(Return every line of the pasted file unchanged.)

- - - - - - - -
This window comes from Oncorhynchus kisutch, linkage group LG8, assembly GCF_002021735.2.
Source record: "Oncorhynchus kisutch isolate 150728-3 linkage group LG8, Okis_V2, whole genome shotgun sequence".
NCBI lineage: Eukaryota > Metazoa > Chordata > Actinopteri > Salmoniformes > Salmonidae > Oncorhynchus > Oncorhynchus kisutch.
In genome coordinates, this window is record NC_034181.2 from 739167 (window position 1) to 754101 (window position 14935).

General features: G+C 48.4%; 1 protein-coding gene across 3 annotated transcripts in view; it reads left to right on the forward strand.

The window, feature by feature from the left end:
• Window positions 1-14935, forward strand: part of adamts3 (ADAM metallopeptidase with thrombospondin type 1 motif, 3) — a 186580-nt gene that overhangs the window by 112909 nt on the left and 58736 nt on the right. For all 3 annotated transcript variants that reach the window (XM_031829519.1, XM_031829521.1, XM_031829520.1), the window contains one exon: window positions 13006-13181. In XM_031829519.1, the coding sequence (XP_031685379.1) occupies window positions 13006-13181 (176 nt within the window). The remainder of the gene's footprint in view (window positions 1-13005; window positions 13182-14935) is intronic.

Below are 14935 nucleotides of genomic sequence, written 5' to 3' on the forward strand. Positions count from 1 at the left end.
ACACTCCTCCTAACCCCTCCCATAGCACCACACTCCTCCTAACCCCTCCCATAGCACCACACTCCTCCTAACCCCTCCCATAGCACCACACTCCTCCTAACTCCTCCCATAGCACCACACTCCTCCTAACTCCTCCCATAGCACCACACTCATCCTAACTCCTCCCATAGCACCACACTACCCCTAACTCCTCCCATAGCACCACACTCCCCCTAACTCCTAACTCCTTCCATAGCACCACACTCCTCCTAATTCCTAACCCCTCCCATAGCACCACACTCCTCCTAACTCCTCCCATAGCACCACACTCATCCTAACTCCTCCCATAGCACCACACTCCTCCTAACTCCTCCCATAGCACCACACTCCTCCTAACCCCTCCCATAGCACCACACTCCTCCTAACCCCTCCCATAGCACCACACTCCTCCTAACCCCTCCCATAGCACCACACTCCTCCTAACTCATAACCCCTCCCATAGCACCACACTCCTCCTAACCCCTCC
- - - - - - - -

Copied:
This window comes from Oncorhynchus kisutch, linkage group LG8, assembly GCF_002021735.2.
Source record: "Oncorhynchus kisutch isolate 150728-3 linkage group LG8, Okis_V2, whole genome shotgun sequence".
NCBI lineage: Eukaryota > Metazoa > Chordata > Actinopteri > Salmoniformes > Salmonidae > Oncorhynchus > Oncorhynchus kisutch.
In genome coordinates, this window is record NC_034181.2 from 739167 (window position 1) to 754101 (window position 14935).

General features: G+C 48.4%; 1 protein-coding gene across 3 annotated transcripts in view; it reads left to right on the forward strand.

The window, feature by feature from the left end:
• Window positions 1-14935, forward strand: part of adamts3 (ADAM metallopeptidase with thrombospondin type 1 motif, 3) — a 186580-nt gene that overhangs the window by 112909 nt on the left and 58736 nt on the right. For all 3 annotated transcript variants that reach the window (XM_031829519.1, XM_031829521.1, XM_031829520.1), the window contains one exon: window positions 13006-13181. In XM_031829519.1, the coding sequence (XP_031685379.1) occupies window positions 13006-13181 (176 nt within the window). The remainder of the gene's footprint in view (window positions 1-13005; window positions 13182-14935) is intronic.

Below are 14935 nucleotides of genomic sequence, written 5' to 3' on the forward strand. Positions count from 1 at the left end.
ACACTCCTCCTAACCCCTCCCATAGCACCACACTCCTCCTAACCCCTCCCATAGCACCACACTCCTCCTAACCCCTCCCATAGCACCACACTCCTCCTAACTCCTCCCATAGCACCACACTCCTCCTAACTCCTCCCATAGCACCACACTCATCCTAACTCCTCCCATAGCACCACACTACCCCTAACTCCTCCCATAGCACCACACTCCCCCTAACTCCTAACTCCTTCCATAGCACCACACTCCTCCTAATTCCTAACCCCTCCCATAGCACCACACTCCTCCTAACTCCTCCCATAGCACCACACTCATCCTAACTCCTCCCATAGCACCACACTCCTCCTAACTCCTCCCATAGCACCACACTCCTCCTAACCCCTCCCATAGCACCACACTCCTCCTAACCCCTCCCATAGCACCACACTCCTCCTAACCCCTCCCATAGCACCACACTCCTCCTAACTCATAACCCCTCCCATAGCACCACACTCCTCCTAACCCCTCC